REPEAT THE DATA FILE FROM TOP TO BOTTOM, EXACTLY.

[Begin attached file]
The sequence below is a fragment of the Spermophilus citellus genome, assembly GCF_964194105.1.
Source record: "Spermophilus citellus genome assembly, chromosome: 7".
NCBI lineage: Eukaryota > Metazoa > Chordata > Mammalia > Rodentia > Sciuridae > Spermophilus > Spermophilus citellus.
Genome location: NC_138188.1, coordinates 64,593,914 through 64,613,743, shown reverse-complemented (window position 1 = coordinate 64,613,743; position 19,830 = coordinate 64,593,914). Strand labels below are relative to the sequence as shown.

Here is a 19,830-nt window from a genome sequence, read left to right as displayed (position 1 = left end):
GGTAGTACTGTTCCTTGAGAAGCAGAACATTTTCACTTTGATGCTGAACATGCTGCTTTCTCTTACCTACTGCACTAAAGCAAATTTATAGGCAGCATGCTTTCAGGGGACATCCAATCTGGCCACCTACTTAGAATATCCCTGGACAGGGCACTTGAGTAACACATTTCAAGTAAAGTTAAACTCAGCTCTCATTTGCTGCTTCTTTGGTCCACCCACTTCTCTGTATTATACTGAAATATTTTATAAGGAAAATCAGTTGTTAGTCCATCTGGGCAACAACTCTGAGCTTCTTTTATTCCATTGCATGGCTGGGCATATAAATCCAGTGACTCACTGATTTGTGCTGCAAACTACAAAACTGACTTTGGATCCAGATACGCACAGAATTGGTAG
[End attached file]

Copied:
The sequence below is a fragment of the Spermophilus citellus genome, assembly GCF_964194105.1.
Source record: "Spermophilus citellus genome assembly, chromosome: 7".
NCBI lineage: Eukaryota > Metazoa > Chordata > Mammalia > Rodentia > Sciuridae > Spermophilus > Spermophilus citellus.
Genome location: NC_138188.1, coordinates 64,593,914 through 64,613,743, shown reverse-complemented (window position 1 = coordinate 64,613,743; position 19,830 = coordinate 64,593,914). Strand labels below are relative to the sequence as shown.

Here is a 19,830-nt window from a genome sequence, read left to right as displayed (position 1 = left end):
GGTAGTACTGTTCCTTGAGAAGCAGAACATTTTCACTTTGATGCTGAACATGCTGCTTTCTCTTACCTACTGCACTAAAGCAAATTTATAGGCAGCATGCTTTCAGGGGACATCCAATCTGGCCACCTACTTAGAATATCCCTGGACAGGGCACTTGAGTAACACATTTCAAGTAAAGTTAAACTCAGCTCTCATTTGCTGCTTCTTTGGTCCACCCACTTCTCTGTATTATACTGAAATATTTTATAAGGAAAATCAGTTGTTAGTCCATCTGGGCAACAACTCTGAGCTTCTTTTATTCCATTGCATGGCTGGGCATATAAATCCAGTGACTCACTGATTTGTGCTGCAAACTACAAAACTGACTTTGGATCCAGATACGCACAGAATTGGTAG